Tuesday, 22 February 2011

Chopin's Visions

These days, ‘visionary’ is an overused word. In a world characterised by an ever-decreasing vocabulary, it is a platitude universally adopted to describe any artistic work of merit. From musicians to artists, to writers and film-makers, anybody deemed to make the grade is thought to be ‘visionary’. Along with ‘genius’, another grossly overused word, ‘visionary’ is a term that has seen its currency greatly devalued of late; it has been reduced to a tired cliché, a banal inanity with little meaning.

However, when taken in the pure and unadulterated sense of the word, there have been some groundbreaking artists who merit the description. Leonardo da Vinci, Caravaggio, Beethoven, Mozart can all be accurately described as visionary: they are artists and musicians who have produced far-sighted, innovative pieces of work, which have immeasurably impacted the way we perceive music, art and the world in general.

Frederick Chopin, despite being one of the aforementioned pioneering musicians, has been called ‘visionary’ for entirely different reasons. During his short life, the Polish composer, famous for his piano sonatas,
became notorious for habitually lapsing in and out of consciousness while composing or playing a piece of music. During these episodes, he experienced vivid visual hallucinations, many of them very frightening. In her memoirs, Chopin's lover, George Sand, told how the hallucinations suffered by the composer were “full of terror and ghosts for him”. In fact, Chopin himself described the nature of his visions in numerous letters to family and friends. In one such letter to George Sand’s daughter, Chopin describes how, when performing a piano sonata in London, he was obliged to abruptly leave the room because he could clearly see creatures crawling out of the piano while he played.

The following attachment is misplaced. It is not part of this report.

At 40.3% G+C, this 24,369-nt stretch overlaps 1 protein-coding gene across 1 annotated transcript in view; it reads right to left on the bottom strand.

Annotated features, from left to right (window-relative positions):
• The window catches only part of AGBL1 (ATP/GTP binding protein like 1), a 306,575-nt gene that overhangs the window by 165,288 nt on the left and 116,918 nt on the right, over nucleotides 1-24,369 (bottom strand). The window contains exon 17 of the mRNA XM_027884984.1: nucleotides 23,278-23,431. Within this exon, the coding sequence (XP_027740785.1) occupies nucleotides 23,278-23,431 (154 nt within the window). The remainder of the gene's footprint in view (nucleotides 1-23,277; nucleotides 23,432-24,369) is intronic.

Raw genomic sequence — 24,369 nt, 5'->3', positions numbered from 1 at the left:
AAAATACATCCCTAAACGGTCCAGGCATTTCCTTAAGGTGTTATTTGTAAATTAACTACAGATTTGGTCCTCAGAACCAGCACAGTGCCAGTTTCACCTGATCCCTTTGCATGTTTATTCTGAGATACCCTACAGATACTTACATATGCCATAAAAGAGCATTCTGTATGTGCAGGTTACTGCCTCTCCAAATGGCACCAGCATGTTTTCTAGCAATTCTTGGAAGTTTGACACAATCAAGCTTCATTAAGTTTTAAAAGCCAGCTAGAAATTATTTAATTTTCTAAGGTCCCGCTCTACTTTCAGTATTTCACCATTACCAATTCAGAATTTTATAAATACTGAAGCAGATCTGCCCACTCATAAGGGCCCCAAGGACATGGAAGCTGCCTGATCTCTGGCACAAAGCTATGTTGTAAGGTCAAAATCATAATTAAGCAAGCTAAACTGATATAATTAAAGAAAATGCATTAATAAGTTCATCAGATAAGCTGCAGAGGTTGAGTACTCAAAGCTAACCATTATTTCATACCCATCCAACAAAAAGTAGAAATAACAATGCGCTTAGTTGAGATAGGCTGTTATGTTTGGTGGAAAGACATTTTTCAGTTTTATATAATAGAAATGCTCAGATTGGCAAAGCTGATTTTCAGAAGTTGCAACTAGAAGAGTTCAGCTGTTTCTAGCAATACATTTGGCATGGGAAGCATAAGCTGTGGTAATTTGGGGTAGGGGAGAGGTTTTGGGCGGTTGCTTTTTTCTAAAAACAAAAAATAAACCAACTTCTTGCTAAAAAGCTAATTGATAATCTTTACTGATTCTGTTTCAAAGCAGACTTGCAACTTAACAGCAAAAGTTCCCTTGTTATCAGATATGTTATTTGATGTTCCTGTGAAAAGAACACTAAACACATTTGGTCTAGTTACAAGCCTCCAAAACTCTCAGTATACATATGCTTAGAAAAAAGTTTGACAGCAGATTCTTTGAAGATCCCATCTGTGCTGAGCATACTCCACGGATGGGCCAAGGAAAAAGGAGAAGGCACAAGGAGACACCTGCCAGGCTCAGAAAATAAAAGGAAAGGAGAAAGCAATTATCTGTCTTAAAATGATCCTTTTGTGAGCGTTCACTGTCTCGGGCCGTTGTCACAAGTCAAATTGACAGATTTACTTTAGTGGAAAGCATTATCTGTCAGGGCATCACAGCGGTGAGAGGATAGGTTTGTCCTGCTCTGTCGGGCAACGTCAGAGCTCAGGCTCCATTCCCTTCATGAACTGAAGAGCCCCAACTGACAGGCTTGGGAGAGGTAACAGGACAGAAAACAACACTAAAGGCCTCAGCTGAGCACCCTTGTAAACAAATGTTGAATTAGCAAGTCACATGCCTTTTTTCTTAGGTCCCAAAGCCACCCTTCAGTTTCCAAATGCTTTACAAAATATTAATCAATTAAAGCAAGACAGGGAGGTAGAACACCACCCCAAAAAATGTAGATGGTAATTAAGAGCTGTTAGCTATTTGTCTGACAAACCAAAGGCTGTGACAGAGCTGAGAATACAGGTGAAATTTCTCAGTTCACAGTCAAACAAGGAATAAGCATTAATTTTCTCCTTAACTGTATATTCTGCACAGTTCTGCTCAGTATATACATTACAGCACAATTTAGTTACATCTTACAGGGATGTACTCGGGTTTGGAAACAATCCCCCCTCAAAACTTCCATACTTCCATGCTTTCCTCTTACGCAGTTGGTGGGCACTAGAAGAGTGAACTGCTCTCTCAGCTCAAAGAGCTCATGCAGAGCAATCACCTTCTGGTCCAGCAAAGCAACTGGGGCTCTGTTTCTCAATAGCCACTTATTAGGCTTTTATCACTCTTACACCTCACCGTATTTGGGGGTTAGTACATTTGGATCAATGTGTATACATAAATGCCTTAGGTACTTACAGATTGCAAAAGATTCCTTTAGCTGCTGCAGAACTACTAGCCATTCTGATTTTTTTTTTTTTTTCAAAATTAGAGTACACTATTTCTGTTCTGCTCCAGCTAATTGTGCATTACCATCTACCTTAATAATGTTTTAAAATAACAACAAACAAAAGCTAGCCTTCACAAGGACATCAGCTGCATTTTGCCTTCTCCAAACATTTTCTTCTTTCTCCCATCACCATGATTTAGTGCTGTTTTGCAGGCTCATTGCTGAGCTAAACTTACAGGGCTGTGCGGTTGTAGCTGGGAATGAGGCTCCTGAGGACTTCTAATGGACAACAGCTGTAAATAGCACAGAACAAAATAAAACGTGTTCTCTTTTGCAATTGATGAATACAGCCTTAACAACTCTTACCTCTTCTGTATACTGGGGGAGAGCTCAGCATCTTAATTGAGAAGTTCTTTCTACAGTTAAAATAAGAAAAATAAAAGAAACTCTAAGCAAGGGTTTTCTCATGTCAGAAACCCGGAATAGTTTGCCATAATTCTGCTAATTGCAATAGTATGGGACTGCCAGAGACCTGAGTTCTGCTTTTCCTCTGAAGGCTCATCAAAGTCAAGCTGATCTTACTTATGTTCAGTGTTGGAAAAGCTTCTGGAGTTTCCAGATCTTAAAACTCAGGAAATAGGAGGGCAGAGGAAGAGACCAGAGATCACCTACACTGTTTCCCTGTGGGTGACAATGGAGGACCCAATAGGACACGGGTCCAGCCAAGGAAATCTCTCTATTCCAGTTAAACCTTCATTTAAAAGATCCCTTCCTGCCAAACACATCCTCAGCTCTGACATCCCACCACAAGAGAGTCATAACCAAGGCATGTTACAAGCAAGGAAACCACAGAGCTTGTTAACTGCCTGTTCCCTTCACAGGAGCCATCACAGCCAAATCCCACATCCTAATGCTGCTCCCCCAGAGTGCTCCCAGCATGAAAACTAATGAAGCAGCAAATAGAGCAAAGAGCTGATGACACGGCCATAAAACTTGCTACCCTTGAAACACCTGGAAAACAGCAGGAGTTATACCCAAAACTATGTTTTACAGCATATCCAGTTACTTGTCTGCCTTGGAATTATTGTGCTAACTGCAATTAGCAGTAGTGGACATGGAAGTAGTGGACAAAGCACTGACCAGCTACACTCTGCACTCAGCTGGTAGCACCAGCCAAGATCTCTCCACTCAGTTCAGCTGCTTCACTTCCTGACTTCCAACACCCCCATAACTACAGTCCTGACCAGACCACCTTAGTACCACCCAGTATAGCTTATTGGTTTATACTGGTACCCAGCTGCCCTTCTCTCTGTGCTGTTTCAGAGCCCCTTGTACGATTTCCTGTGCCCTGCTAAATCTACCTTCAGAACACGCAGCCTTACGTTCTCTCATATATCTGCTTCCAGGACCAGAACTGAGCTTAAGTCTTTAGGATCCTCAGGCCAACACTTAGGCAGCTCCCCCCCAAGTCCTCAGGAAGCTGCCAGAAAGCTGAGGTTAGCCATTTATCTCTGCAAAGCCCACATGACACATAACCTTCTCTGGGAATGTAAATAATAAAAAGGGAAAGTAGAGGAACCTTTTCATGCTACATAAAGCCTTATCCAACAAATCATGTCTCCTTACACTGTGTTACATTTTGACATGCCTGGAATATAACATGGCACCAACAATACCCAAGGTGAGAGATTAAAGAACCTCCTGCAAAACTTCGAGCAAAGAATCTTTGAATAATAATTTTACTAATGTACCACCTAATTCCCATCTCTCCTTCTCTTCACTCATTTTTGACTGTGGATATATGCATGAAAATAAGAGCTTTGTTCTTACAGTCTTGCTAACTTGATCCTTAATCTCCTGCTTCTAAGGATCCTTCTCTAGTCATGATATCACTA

It was widely believed at the time that these episodes were a by-product of the composer’s immense musical ability. This was a conviction perpetuated by Sand, who wrote that the visions were “manifestations of a genius full of sentiment and expression.” During the early 19th century, very little was known about what we now refer to as neuroscience, so it is hardly surprising such a conclusion was reached, no matter how ridiculous it may seem to the modern observer.

So, with the benefit of hindsight and the advance of medical science, can we discover the cause of Chopin’s terrifying hallucinations? A recent study by a team of Spanish doctors has come up with a convincing theory – it seems very likely that the composer suffered from a form of epilepsy, temporal lobe epilepsy to be exact. The reasons for this diagnosis are numerous: the type of hallucinations described by Chopin are common with this form of epilepsy; the composer suffered bouts of severe melancholy, which is also a symptom of this condition; and perhaps most significantly, Chopin did not hear voices, which rules out schizophrenia, bipolar disorder and most other forms of psychosis.

Unfortunately, Chopin’s medical problems were not confined to hallucinations – his short life was marked by ill-health. From an early age, he suffered from a variety of respiratory problems which were to plague him all his life. He died in 1849, at the age of 39, from some form of pulmonary disease, or possibly from cystic fibrosis. It was, nevertheless, his infamous visions which still ignite the interest of medical experts today. We may have discovered the reasons behind his legendary hallucinations, but we will never know if they in any way impacted the nature of, or the development of, his astounding musical ability.

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